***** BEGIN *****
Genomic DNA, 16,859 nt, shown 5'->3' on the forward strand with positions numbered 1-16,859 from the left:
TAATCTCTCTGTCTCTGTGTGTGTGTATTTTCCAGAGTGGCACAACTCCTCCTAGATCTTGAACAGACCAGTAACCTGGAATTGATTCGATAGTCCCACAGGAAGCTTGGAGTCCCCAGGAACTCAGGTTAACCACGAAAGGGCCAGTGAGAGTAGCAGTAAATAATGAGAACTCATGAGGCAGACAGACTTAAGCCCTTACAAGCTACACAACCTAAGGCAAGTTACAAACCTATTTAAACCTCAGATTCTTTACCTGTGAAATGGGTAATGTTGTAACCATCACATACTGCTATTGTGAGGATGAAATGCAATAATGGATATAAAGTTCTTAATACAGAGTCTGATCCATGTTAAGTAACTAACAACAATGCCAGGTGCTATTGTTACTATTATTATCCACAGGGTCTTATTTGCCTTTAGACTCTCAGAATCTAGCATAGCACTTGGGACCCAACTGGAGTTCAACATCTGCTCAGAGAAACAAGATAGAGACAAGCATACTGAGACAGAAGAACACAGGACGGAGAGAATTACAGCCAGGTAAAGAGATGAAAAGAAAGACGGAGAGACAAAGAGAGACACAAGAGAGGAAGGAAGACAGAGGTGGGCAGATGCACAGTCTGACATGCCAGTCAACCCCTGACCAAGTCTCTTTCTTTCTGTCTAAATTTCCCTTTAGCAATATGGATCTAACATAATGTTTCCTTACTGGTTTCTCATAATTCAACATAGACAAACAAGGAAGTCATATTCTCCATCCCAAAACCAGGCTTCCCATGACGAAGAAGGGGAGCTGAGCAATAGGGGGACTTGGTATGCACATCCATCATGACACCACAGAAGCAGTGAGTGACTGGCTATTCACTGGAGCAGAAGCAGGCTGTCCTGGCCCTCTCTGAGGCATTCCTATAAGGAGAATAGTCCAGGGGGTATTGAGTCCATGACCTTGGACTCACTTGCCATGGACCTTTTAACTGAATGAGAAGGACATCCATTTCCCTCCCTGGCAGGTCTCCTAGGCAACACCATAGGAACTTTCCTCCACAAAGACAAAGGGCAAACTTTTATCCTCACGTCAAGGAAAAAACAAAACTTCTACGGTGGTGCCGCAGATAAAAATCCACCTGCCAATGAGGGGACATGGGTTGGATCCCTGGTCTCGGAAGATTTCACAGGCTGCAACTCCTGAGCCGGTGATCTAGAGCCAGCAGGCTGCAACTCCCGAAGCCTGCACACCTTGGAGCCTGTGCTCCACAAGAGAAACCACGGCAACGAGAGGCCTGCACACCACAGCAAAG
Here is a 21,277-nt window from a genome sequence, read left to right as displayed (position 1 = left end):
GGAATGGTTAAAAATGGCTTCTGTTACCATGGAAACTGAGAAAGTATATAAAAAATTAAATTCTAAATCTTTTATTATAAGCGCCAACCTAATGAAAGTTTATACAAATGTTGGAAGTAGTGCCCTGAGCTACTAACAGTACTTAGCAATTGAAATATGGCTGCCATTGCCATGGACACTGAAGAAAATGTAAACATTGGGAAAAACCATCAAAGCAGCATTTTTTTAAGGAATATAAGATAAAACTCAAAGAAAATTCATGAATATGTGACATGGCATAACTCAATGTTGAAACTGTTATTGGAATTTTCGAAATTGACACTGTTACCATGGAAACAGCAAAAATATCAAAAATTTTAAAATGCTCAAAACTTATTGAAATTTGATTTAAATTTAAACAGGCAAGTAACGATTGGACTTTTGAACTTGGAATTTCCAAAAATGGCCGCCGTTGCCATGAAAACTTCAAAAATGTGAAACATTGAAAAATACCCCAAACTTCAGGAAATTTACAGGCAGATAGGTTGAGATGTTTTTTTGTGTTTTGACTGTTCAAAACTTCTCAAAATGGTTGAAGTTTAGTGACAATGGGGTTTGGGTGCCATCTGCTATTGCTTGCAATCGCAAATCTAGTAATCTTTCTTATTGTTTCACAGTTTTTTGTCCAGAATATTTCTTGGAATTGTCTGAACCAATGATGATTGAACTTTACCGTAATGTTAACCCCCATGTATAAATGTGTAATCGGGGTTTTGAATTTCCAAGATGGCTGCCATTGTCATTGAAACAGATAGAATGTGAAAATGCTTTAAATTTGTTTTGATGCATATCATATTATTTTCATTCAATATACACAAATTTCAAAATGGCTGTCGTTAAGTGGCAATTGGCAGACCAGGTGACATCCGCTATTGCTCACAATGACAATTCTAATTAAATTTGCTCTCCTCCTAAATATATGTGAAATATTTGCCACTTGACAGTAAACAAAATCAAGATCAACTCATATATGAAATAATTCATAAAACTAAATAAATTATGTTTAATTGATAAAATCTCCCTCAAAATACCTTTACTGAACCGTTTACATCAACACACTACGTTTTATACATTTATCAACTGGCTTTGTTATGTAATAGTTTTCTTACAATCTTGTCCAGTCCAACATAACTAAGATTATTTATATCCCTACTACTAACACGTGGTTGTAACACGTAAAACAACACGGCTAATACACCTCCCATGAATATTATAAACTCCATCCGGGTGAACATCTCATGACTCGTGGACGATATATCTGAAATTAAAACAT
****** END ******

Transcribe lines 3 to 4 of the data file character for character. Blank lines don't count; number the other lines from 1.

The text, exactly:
Here is a 21,277-nt window from a genome sequence, read left to right as displayed (position 1 = left end):
GGAATGGTTAAAAATGGCTTCTGTTACCATGGAAACTGAGAAAGTATATAAAAAATTAAATTCTAAATCTTTTATTATAAGCGCCAACCTAATGAAAGTTTATACAAATGTTGGAAGTAGTGCCCTGAGCTACTAACAGTACTTAGCAATTGAAATATGGCTGCCATTGCCATGGACACTGAAGAAAATGTAAACATTGGGAAAAACCATCAAAGCAGCATTTTTTTAAGGAATATAAGATAAAACTCAAAGAAAATTCATGAATATGTGACATGGCATAACTCAATGTTGAAACTGTTATTGGAATTTTCGAAATTGACACTGTTACCATGGAAACAGCAAAAATATCAAAAATTTTAAAATGCTCAAAACTTATTGAAATTTGATTTAAATTTAAACAGGCAAGTAACGATTGGACTTTTGAACTTGGAATTTCCAAAAATGGCCGCCGTTGCCATGAAAACTTCAAAAATGTGAAACATTGAAAAATACCCCAAACTTCAGGAAATTTACAGGCAGATAGGTTGAGATGTTTTTTTGTGTTTTGACTGTTCAAAACTTCTCAAAATGGTTGAAGTTTAGTGACAATGGGGTTTGGGTGCCATCTGCTATTGCTTGCAATCGCAAATCTAGTAATCTTTCTTATTGTTTCACAGTTTTTTGTCCAGAATATTTCTTGGAATTGTCTGAACCAATGATGATTGAACTTTACCGTAATGTTAACCCCCATGTATAAATGTGTAATCGGGGTTTTGAATTTCCAAGATGGCTGCCATTGTCATTGAAACAGATAGAATGTGAAAATGCTTTAAATTTGTTTTGATGCATATCATATTATTTTCATTCAATATACACAAATTTCAAAATGGCTGTCGTTAAGTGGCAATTGGCAGACCAGGTGACATCCGCTATTGCTCACAATGACAATTCTAATTAAATTTGCTCTCCTCCTAAATATATGTGAAATATTTGCCACTTGACAGTAAACAAAATCAAGATCAACTCATATATGAAATAATTCATAAAACTAAATAAATTATGTTTAATTGATAAAATCTCCCTCAAAATACCTTTACTGAACCGTTTACATCAACACACTACGTTTTATACATTTATCAACTGGCTTTGTTATGTAATAGTTTTCTTACAATCTTGTCCAGTCCAACATAACTAAGATTATTTATATCCCTACTACTAACACGTGGTTGTAACACGTAAAACAACACGGCTAATACACCTCCCATGAATATTATAAACTCCATCCGGGTGAACATCTCATGACTCGTGGACGATATATCTGAAATTAAAACAT